Everyone knows about the laws of supply and demand. Say the word “economics” and that’s the immediate thought. People generally know that as price rises, demand falls and supply rises—and if price falls, supply falls and demand rises. Business people know it, and they exploit it. They know how to use the market and extract every little dollar they can from the consumers.
It’s the result of capitalism. Free-market economy. Personal entrepreneurship. It’s business today, and this environment has never been captured better than in Capitalism II. In fact, it’s replicated so well that the game is used as training in businesses.
This level of complexity and the incorporation of pretty much everything businesses do can be very daunting for someone who comes to the game fresh. Definitely, this one is for the strategy moguls—the ones who want that extreme, in-depth modelling of real life. And Capitalism II definitely provides.
As an economics and business-management student, it’s an absolute joy to both play and study this game, applying theory from class. It is that reflective of life. Price elasticity is taken into account, as are long run and short run costs and circular flow of income. The in-game towns have their own economies and recede and boom according to real-world laws.
In essence, this game could be termed a business version of Sim City, but that label really doesn’t do Capitalism II justice. The simple version of the game is this: You set up your business in a few cities around the world, where there are firms already established. You begin to create products in factories, shipping them to stores where you then sell goods and hopefully make a profit.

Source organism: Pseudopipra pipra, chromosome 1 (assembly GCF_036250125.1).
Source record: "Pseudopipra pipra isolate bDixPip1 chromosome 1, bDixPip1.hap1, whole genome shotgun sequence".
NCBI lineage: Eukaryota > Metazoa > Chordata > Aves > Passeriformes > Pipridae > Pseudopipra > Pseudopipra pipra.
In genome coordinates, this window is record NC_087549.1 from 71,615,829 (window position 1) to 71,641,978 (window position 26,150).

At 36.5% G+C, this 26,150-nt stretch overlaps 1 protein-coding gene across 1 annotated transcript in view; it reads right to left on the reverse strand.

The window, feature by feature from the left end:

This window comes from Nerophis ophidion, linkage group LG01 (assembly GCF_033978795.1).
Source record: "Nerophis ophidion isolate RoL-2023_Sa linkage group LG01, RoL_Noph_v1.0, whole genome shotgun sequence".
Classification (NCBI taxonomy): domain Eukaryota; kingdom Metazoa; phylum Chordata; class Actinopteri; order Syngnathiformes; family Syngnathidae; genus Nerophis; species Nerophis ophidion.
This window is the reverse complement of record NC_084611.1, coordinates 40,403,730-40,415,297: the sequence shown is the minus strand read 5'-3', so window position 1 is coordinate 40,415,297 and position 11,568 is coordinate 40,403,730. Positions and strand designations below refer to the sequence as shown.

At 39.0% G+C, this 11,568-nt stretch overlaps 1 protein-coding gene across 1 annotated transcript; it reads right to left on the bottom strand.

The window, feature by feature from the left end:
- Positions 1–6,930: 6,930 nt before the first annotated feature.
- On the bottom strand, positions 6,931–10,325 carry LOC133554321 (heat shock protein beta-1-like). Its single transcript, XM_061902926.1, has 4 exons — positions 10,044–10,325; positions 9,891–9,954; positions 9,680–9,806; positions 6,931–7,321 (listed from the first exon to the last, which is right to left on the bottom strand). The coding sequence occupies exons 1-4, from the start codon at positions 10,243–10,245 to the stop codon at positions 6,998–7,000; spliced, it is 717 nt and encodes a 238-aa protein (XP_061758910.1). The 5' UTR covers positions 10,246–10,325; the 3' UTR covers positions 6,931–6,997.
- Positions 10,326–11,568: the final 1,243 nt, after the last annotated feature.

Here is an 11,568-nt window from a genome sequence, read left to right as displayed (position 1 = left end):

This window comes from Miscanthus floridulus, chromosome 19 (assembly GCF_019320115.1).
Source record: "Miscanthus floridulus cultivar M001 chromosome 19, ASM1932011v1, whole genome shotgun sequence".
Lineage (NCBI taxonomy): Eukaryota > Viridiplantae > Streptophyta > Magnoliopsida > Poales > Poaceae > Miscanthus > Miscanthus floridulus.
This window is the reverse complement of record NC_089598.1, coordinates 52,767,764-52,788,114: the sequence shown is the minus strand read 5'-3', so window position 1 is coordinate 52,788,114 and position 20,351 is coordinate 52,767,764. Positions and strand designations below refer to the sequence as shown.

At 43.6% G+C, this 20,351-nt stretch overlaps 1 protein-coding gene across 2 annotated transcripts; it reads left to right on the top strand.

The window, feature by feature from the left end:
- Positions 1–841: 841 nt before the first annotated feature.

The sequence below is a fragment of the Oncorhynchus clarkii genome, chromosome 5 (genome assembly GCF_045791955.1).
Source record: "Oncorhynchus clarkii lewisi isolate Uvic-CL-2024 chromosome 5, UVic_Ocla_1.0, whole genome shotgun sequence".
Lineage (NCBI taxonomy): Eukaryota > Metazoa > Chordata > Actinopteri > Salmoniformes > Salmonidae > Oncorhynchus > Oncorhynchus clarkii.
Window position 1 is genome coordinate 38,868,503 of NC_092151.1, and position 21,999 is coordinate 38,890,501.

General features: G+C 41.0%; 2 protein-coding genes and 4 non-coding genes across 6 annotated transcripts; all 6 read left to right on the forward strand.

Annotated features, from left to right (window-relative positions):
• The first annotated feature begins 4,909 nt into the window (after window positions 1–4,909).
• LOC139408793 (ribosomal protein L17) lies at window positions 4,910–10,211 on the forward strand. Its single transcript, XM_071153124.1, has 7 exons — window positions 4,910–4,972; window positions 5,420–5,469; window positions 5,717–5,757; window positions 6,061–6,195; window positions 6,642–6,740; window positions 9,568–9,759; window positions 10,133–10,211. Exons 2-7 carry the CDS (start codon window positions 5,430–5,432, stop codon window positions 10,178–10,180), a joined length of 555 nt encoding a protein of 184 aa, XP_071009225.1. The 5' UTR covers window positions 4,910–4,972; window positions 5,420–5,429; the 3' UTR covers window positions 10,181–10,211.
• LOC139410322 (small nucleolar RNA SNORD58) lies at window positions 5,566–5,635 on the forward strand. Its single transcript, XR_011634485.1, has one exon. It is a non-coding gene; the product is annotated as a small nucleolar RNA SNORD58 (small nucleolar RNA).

But really, the game is much more complex than that. You compete for market share. Other firms will attempt predatory pricing. They’ll try to buy you out of advertising. You’ll enter into purchasing contracts with suppliers. Et cetera. You can appoint others in your headquarters to manage operations, marketing and everything else. Global and city-wide economic conditions will affect your business as well, and you have to deal with them. A fully-functioning share market, in which people can buy and sell shares, also exists. The market crashes or has dips, and mad selling ensues. Just like in real life.
The game’s graphics are fine for a strategy title, enough to see what you’re doing without having to put Coke glasses on. Really dated pictures of products, though. Seriously, the cola cans look like they’re from 1982. And the menus look like that weird 3D thing that older Final Fantasy games used to call “cutscenes”.
I played Capitalism II with the sound off, so I can’t comment on that. All I heard before I turned it off was clicks when I pressed an item on the menu. The controls are nice and smooth, and the interface is easy to navigate. No complaints there.
Rookies to the strategy genre should just stay the fuck away, because playing Capitalism II would be a horribly bad experience for you. Organizing every little bit of the business is a fiddler’s dream (actually,scratch that; it sounds a bit wrong), and it’ll be daunting for any newcomers. For them, it’ll be harder to get around than Robbie Coltrane. But, you lovers of complex-as-fuck games are certainly in for a treat.